Alcohol-dependent patients have been shown to faster approach than avoid alcohol stimuli on the Approach Avoidance Task (AAT). This so-called alcohol approach bias has been associated with increased brain activation in the medial prefrontal cortex and nucleus accumbens. Cognitive bias modification (CBM) has been used to retrain the approach bias with the clinically relevant effect of decreasing relapse rates one year later. The effects of CBM on neural signatures of approach/avoidance tendencies remain hitherto unknown. In a double-blind placebo-controlled design, 26 alcohol-dependent in-patients were assigned to a CBM or a placebo training group. Both groups performed the AAT for three weeks: in CBM training, patients pushed away 90 percent of alcohol cues; this rate was 50 percent in placebo training. Before and after training, patients performed the AAT offline, and in a 3-T magnetic resonance imaging scanner. The relevant neuroimaging contrast for the alcohol approach bias was the difference between approaching versus avoiding alcohol cues relative to soft drink cues: [(alcohol pull->-alcohol push)-->-(soft drink pull->-soft drink push)]. Before training, both groups showed significant alcohol approach bias-related activation in the medial prefrontal cortex. After training, patients in the CBM group showed stronger reductions in medial prefrontal cortex activation compared with the placebo group. Moreover, these reductions correlated with reductions in approach bias scores in the CBM group only. This suggests that CBM affects neural mechanisms involved in the automatic alcohol approach bias, which may be important for the clinical effectiveness of CBM. To investigate neural effects of Cognitive Bias Modification (CBM), 26 male alcohol-dependent patients performed either 3 weeks of CBM (N=13; 90% alcohol push) or placebo training (N=13; 50% alcohol push). After training, patients in the CBM group showed stronger reductions in medial prefrontal cortex activation while approaching versus avoiding alcohol cues compared with the placebo group, which correlated with reductions in behavioral approach tendencies. Reductions in medial prefrontal cortex activation may be important for the clinical effectiveness of CBM.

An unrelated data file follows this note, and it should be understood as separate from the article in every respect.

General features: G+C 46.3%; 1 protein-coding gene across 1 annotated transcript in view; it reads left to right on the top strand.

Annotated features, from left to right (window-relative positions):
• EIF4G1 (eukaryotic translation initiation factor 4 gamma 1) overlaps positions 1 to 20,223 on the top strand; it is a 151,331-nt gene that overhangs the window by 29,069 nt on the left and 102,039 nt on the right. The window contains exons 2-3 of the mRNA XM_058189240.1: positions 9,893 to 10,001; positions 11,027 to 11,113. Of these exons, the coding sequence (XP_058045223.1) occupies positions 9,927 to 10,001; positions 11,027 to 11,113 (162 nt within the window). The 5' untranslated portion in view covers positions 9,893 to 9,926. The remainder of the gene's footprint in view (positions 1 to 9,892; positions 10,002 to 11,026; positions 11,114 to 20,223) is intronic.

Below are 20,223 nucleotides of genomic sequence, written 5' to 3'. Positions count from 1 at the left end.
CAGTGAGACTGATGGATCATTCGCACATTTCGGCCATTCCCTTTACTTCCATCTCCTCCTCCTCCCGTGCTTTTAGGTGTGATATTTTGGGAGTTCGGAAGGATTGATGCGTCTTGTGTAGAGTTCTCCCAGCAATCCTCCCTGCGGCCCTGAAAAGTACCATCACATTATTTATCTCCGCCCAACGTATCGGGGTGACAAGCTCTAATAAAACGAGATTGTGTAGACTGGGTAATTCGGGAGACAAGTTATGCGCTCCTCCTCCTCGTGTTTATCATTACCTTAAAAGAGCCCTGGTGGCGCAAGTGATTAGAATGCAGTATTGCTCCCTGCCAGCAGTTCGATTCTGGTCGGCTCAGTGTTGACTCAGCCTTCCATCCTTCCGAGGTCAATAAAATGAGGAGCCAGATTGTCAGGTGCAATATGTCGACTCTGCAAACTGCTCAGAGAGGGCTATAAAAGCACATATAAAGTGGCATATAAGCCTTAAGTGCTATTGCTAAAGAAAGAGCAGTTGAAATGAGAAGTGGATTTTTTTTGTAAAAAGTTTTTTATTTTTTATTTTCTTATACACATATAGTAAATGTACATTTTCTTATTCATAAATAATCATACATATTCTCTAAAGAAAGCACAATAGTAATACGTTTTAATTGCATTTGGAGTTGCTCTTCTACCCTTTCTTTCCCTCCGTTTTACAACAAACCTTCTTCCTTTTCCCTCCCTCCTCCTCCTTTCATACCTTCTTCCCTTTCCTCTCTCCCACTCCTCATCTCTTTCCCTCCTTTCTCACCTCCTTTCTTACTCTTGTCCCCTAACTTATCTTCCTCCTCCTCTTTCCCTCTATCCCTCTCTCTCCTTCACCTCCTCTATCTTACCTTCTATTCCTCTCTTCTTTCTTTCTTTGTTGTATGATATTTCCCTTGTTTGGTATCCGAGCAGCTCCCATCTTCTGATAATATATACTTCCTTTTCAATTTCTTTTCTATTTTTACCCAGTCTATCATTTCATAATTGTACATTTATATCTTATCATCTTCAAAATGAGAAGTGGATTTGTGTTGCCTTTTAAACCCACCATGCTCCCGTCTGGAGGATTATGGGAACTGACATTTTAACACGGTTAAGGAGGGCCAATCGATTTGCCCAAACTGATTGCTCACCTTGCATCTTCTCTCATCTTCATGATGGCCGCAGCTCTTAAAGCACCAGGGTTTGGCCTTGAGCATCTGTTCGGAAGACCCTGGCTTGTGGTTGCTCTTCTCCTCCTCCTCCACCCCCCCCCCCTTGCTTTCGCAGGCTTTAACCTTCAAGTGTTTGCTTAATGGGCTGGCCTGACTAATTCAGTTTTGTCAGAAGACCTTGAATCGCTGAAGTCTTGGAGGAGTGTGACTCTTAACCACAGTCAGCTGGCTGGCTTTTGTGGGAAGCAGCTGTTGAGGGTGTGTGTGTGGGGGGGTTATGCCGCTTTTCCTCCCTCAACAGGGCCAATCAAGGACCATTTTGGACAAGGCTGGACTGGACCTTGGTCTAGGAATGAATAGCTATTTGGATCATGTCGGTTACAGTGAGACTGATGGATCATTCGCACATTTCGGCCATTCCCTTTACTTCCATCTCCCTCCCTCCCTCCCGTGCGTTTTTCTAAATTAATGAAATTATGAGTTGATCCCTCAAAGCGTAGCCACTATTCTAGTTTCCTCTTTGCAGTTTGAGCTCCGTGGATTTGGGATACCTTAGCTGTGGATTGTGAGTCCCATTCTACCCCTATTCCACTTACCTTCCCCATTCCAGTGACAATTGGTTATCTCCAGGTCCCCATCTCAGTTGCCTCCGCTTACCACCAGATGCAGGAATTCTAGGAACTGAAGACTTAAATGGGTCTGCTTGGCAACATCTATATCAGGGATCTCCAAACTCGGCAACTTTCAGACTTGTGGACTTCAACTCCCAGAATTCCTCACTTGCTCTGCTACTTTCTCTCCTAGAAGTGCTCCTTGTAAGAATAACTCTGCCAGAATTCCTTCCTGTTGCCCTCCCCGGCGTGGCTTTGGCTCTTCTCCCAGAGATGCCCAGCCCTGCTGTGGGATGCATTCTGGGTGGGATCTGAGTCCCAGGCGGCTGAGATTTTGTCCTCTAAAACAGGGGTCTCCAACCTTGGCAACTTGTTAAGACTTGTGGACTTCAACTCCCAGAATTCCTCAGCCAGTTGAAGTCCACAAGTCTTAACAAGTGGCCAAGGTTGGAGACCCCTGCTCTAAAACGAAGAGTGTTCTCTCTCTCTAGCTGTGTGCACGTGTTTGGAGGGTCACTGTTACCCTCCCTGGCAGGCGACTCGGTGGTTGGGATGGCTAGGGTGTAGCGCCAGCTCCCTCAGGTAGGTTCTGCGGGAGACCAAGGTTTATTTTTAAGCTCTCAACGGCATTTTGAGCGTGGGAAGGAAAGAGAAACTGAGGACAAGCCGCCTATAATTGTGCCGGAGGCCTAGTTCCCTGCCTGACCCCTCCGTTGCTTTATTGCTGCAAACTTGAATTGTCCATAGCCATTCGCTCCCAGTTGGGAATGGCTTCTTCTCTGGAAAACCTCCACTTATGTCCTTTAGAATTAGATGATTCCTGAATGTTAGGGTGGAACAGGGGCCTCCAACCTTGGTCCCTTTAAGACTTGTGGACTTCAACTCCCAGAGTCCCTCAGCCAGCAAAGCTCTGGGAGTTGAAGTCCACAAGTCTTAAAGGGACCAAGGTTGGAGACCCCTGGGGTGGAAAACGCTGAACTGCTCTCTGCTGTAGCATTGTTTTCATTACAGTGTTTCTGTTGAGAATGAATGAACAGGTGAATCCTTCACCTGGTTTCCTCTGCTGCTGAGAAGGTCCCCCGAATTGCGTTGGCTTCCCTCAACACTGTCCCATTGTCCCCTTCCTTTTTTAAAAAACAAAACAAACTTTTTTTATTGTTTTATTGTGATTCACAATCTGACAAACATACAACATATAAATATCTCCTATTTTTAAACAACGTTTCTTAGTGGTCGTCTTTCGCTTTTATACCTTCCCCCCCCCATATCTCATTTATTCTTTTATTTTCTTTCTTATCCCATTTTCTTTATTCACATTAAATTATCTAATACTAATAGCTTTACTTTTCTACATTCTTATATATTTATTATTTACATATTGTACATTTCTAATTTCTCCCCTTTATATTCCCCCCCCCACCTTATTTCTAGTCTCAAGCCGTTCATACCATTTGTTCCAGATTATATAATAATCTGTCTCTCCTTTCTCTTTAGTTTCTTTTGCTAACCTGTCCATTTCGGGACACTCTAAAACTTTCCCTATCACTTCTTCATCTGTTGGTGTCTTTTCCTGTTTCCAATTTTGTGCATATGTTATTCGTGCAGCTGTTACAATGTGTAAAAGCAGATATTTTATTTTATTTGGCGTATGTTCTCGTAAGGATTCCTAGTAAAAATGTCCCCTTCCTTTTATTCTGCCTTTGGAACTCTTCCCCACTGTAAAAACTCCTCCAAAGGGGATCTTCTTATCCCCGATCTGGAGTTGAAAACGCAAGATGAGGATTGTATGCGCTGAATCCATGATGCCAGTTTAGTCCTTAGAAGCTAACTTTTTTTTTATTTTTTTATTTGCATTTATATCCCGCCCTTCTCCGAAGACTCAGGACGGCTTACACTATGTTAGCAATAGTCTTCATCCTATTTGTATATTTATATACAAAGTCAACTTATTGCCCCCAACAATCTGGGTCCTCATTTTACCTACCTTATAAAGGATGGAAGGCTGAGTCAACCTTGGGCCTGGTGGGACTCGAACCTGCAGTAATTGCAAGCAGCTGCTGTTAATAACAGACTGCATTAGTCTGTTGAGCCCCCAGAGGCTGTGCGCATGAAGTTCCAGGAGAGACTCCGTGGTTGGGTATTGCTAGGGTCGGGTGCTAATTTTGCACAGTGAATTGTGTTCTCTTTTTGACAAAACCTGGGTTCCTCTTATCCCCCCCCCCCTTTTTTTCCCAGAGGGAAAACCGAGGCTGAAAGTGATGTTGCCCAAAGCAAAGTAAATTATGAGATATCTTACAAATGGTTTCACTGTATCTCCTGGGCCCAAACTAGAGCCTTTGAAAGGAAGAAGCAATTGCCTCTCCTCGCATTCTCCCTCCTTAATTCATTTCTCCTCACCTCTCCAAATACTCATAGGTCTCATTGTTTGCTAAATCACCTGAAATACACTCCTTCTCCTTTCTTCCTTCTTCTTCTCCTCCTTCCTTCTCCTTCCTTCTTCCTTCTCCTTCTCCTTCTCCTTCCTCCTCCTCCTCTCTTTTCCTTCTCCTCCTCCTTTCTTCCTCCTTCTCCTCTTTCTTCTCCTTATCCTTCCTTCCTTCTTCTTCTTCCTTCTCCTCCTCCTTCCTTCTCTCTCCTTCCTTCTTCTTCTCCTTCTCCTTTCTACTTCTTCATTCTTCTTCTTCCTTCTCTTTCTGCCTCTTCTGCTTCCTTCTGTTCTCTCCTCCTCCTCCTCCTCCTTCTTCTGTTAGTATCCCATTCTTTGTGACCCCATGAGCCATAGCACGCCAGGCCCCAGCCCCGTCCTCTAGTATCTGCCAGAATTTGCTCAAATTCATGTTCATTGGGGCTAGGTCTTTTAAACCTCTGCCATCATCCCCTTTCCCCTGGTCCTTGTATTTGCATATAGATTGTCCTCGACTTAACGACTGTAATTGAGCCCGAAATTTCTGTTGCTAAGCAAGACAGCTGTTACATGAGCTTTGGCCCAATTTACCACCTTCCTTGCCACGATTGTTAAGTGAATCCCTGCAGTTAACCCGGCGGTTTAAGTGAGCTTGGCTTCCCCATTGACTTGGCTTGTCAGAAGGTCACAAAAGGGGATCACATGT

Research Areas and Centers
- Academic Focus: Center for Brain, Behavior and Metabolism (CBBM)